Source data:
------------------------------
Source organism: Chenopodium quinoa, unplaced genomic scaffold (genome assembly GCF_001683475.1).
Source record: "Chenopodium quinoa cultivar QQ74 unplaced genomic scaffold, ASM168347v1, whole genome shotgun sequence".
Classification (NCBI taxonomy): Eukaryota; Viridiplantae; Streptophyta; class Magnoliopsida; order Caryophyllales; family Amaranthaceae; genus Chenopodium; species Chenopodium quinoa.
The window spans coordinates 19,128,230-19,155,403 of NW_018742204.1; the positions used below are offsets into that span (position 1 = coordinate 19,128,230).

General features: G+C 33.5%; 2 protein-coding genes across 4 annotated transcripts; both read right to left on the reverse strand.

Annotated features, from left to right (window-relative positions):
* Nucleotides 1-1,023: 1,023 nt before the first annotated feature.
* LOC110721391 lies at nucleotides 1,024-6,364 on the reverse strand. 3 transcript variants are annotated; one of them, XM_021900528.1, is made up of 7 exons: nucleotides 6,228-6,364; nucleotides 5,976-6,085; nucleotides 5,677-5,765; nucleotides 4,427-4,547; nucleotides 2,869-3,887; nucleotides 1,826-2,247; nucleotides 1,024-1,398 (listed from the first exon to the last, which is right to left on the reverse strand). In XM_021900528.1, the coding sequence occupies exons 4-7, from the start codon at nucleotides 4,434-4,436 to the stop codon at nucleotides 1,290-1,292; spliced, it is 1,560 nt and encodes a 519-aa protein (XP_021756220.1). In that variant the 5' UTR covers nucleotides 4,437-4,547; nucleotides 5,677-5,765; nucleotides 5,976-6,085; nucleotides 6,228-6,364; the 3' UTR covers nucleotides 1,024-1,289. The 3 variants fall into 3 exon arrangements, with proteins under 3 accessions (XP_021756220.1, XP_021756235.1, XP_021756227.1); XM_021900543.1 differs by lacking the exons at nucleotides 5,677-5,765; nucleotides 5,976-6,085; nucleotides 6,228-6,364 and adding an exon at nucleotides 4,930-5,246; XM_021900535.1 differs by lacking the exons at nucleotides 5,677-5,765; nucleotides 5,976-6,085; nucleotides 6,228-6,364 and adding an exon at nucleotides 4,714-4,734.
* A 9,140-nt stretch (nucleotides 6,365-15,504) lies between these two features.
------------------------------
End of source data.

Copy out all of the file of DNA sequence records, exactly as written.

Source organism: Chenopodium quinoa, unplaced genomic scaffold (genome assembly GCF_001683475.1).
Source record: "Chenopodium quinoa cultivar QQ74 unplaced genomic scaffold, ASM168347v1, whole genome shotgun sequence".
Classification (NCBI taxonomy): Eukaryota; Viridiplantae; Streptophyta; class Magnoliopsida; order Caryophyllales; family Amaranthaceae; genus Chenopodium; species Chenopodium quinoa.
The window spans coordinates 19,128,230-19,155,403 of NW_018742204.1; the positions used below are offsets into that span (position 1 = coordinate 19,128,230).

General features: G+C 33.5%; 2 protein-coding genes across 4 annotated transcripts; both read right to left on the reverse strand.

Annotated features, from left to right (window-relative positions):
* Nucleotides 1-1,023: 1,023 nt before the first annotated feature.
* LOC110721391 lies at nucleotides 1,024-6,364 on the reverse strand. 3 transcript variants are annotated; one of them, XM_021900528.1, is made up of 7 exons: nucleotides 6,228-6,364; nucleotides 5,976-6,085; nucleotides 5,677-5,765; nucleotides 4,427-4,547; nucleotides 2,869-3,887; nucleotides 1,826-2,247; nucleotides 1,024-1,398 (listed from the first exon to the last, which is right to left on the reverse strand). In XM_021900528.1, the coding sequence occupies exons 4-7, from the start codon at nucleotides 4,434-4,436 to the stop codon at nucleotides 1,290-1,292; spliced, it is 1,560 nt and encodes a 519-aa protein (XP_021756220.1). In that variant the 5' UTR covers nucleotides 4,437-4,547; nucleotides 5,677-5,765; nucleotides 5,976-6,085; nucleotides 6,228-6,364; the 3' UTR covers nucleotides 1,024-1,289. The 3 variants fall into 3 exon arrangements, with proteins under 3 accessions (XP_021756220.1, XP_021756235.1, XP_021756227.1); XM_021900543.1 differs by lacking the exons at nucleotides 5,677-5,765; nucleotides 5,976-6,085; nucleotides 6,228-6,364 and adding an exon at nucleotides 4,930-5,246; XM_021900535.1 differs by lacking the exons at nucleotides 5,677-5,765; nucleotides 5,976-6,085; nucleotides 6,228-6,364 and adding an exon at nucleotides 4,714-4,734.
* A 9,140-nt stretch (nucleotides 6,365-15,504) lies between these two features.